GRAND BAHAMA ISLAND -- Just a few days ago, around 30 friends came to my house for a boil fish and grits brunch. When it's done right, boil fish is the great Bahamian breakfast delicacy, as mysterious, sought after and cherished as a basket of fresh truffles sitting beside a large oak tree in the southwest of France.

When it's done right, of course, is the key, but I am lucky there. Christene Pratt and Sasha Pinder, my housekeeper and her friend and helper, are known as some of the best boil fish cooks on Grand Bahama. My friends know this, know I'm likely to serve it at my farewell gatherings (I'm on a speaking tour for six weeks), and look forward to my trips with unabashed glee.

And since boil fish is synonymous with family, friends automatically bring their kids. My bachelor home turned lively, spiced with the skelter of children, and the smell of freshly baked corn bread and of just-speared grouper bubbling away with onions and potatoes, spices, lime juice, and lava-hot Bahamian green peppers.

You Conch Outs will probably get to eat the real thing when you are here for the mini-triathlon over the last weekend in November. But we don't want to be exclusive.

Here's the way to create boil fish for your friends this weekend, compliments of Christene and Sasha. And while we're at it, you don't have to be in the tropics to have a complete tropical meal.

Here's the menu and recipes that even a bachelor can prepare. Your tongue and heart will thank you. BOIL FISH WITH PEPPER SAUCE A LA CHRISTENE AND SASHA (Serves 4)

Choose fresh fillets of any firm-fleshed fish. Two pounds will serve four people.

2 pounds of fillets

1/2 cup lime juice

2 hot Bahamian peppers chopped (you may substitute Tabasco-type peppers or one large jalapenåo pepper, though flavor will be a bit different)

1 medium onion, chopped

1 green bell pepper, chopped

2 large potatoes with their skins, cut into 1-inch chunks

1 stalk of celery, chopped

1/4 pound salt pork, chopped

4 cups water

Marinate fish overnight with salt to taste, lime juice, and two small hot peppers. The next day, put the chopped potatoes in the bottom of a deep pot. Put the fish, serving size, in next. Then add salt pork (or substitute, see below), chopped onions, chopped green peppers and celery, and four cups of water. Boil over medium heat until the potatoes are cooked. Serve in soup bowls with pepper sauce on the side and corn bread.

For the Bahamian Pepper Sauce: Cut four hot peppers into very small pieces, and add 1/2 cup each of lime and lemon juice. Pepper sauce can be made ahead and stored for some time in the refrigerator. If this strength is too hot for your taste, dilute with equal amounts of lime and lemon juice.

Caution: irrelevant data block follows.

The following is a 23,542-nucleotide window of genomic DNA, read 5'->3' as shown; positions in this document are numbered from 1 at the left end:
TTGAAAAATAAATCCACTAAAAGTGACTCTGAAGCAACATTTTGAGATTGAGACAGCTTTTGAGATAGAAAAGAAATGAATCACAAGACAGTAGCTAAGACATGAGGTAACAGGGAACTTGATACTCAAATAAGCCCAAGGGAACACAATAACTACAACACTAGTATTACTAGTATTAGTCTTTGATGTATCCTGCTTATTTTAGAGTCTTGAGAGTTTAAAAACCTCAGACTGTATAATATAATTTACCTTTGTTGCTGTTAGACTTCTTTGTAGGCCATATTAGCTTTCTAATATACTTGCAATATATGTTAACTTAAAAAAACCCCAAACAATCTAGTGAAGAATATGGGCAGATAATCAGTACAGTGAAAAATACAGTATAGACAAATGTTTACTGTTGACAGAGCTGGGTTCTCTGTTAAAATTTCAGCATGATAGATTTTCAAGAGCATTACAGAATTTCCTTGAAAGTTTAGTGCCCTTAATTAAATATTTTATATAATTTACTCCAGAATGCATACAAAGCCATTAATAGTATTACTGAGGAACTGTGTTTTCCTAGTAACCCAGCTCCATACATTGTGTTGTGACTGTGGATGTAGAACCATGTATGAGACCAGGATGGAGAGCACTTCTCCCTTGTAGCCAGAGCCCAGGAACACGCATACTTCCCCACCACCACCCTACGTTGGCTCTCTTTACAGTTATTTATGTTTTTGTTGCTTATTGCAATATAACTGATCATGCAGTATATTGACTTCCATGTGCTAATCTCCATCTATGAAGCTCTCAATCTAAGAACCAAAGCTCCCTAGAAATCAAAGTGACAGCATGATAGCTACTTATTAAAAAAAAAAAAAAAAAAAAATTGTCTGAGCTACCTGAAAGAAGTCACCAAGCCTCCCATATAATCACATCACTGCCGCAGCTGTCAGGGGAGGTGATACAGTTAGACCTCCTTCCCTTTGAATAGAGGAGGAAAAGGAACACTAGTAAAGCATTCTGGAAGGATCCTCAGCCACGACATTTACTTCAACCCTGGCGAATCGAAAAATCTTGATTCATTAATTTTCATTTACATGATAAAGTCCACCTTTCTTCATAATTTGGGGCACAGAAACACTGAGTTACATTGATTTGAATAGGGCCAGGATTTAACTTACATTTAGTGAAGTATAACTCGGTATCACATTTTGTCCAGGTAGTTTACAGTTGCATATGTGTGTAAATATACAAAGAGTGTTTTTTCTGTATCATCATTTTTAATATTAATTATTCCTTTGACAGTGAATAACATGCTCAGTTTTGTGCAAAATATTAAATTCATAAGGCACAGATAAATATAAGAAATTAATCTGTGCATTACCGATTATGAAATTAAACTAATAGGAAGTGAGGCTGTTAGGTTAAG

This traditional recipe for boil fish, as you may have noticed, uses salt pork, which is high in saturated fat. You could modify this to lower the saturated fat levels by cutting the amount of salt pork in half, by substituting very lean ham, or by omitting it altogether. Each of these substitutions will change the flavor somewhat, but each is a little lower in fat. I've modified the traditional pigeon peas and rice recipe already. PIGEON PEAS AND RICE (serves 4)

3 cups uncooked rice

1 cup lean ham or lean ham scraps

1/2 cup water

1 small onion chopped

1/2 tsp. thyme

1/2 tsp. black pepper

1 1/2 cup tomato, peeled and chopped (or a 1-pound can of tomatoes drained and chopped)

2 cups green pigeon peas (one can, available in most supermarkets, often in the international foods section)

In a large heavy pot (I like my iron stew pot), cook ham and 1/2 cup water over medium heat until ham flavor permeates water, about 5 minutes. Add onion, thyme, black pepper and 1 tsp. salt. Cook until onion is soft. Add tomatoes and cook about 5 minutes until tomatoes dissolve. Add peas and 3 cups of water; simmer 30 minutes. Add rice and stir. Then add water until it comes to about 1 inch above the rice. Salt to taste. Cook (gentle boil) with lid off until water drops to the top of the rice. Stir and cover pot with a tight lid. Reduce heat to low and cook for 45 minutes. If rice is not soft enough for your taste, add 1/2 cup water and put lid on and simmer another 15 minutes. This recipe is adapted from one given me by Uwe Nath, owner and chef at Pier 1 on the harbor in Grand Bahama.

With the boil fish and pigeon peas and rice, I'd serve a large green salad with a low calorie and low fat dressing. Then I might have Oranges with Raspberry Delight for dessert. ORANGES WITH RASPBERRY DELIGHT (Serves 4)

3 large sweet oranges

1 cup raspberries, fresh or frozen

1/4 cup orange juice

Peel oranges, making sure to cut away all the white membrane. Then slice horizontally, seed if necessary, and arrange attractively on serving plates with a twist of orange zest (the peel with all the white cut off). Heat raspberries and orange juice in a small noncorrosive saucepan just until raspberries begin to exude juice. Pour in equal amounts over orange slices. Serves 4.

To make this meal really authentic, work up a good tropical sweat with some exercise before you eat. Then put a little island music on the stereo and enjoy your own Goombay Festival.

Conch-Out Update

More than 800 teams, consisting of 1,100 participants, are now training for the Conch Man. Newsletters are being mailed out in late February. If you wrote for a calendar: Volunteers are working hard mailing calendars each day. If you haven't received yours, simply start walking 15 minutes three times per week or go to the library and copy the one in the Jan. 18 edition of The Post.

Volunteers are needed in the D.C. area: If you'd like to help match up teams and organize groups for those who need support to continue their training (the couch potato version of Athletes Anonymous), please write me today and mark your envelope "VOLUNTEER." Remar Sutton, P.O. Box 77033, Atlanta, Ga. 30357.